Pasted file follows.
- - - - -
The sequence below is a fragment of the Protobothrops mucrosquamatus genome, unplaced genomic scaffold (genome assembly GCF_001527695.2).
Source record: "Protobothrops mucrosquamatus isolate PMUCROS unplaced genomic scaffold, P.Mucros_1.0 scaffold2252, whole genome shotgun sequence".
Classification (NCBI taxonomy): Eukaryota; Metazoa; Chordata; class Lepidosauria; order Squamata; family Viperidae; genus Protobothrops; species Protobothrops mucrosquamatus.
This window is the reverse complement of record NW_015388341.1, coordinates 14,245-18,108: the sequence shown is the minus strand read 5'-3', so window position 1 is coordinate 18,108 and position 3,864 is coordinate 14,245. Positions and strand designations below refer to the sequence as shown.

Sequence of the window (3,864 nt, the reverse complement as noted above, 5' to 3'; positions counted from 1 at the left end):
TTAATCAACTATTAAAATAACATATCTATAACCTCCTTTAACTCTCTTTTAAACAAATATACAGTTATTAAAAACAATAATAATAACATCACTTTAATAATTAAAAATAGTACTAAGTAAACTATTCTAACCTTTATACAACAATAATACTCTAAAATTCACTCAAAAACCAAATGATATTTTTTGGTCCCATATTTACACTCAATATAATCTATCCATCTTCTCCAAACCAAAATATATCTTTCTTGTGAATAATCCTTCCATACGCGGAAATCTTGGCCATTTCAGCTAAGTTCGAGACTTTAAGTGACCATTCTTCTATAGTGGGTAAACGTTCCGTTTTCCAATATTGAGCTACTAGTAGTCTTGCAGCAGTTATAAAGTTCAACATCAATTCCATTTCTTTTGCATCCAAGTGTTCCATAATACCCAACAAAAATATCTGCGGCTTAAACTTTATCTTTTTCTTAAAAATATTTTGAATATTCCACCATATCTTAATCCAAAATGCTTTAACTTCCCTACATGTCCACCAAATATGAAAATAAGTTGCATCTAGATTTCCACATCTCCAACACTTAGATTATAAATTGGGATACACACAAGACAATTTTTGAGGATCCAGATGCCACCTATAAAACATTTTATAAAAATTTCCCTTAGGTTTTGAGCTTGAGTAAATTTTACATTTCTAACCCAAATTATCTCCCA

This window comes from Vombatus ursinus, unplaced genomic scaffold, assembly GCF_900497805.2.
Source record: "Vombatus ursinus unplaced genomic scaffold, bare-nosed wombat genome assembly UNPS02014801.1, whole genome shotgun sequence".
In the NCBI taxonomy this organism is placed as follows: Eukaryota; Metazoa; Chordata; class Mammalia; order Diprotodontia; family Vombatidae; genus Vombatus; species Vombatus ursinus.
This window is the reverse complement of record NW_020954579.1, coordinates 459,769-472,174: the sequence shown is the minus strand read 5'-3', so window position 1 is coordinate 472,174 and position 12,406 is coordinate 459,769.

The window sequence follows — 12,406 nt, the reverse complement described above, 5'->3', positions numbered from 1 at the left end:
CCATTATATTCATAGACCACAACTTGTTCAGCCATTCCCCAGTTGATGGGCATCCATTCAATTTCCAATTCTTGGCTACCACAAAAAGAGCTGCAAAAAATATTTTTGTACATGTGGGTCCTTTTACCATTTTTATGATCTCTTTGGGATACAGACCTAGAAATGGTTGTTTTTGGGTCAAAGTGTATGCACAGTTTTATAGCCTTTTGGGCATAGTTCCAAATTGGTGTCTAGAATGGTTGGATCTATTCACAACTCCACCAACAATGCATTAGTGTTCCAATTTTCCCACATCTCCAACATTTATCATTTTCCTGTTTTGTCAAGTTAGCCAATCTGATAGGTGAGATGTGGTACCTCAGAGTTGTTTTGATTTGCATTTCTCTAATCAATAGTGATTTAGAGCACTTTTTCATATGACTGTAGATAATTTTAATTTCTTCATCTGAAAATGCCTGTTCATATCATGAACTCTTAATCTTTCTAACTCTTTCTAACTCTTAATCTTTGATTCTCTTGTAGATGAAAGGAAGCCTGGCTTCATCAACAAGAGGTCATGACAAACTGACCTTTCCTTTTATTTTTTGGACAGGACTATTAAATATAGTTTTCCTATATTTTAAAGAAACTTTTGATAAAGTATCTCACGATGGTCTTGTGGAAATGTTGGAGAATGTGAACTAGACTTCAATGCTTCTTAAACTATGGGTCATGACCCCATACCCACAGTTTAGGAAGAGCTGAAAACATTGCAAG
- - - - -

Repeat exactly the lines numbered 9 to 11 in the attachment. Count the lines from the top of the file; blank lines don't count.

In the NCBI taxonomy this organism is placed as follows: Eukaryota; Metazoa; Chordata; class Mammalia; order Diprotodontia; family Vombatidae; genus Vombatus; species Vombatus ursinus.
This window is the reverse complement of record NW_020954579.1, coordinates 459,769-472,174: the sequence shown is the minus strand read 5'-3', so window position 1 is coordinate 472,174 and position 12,406 is coordinate 459,769.

The window sequence follows — 12,406 nt, the reverse complement described above, 5'->3', positions numbered from 1 at the left end: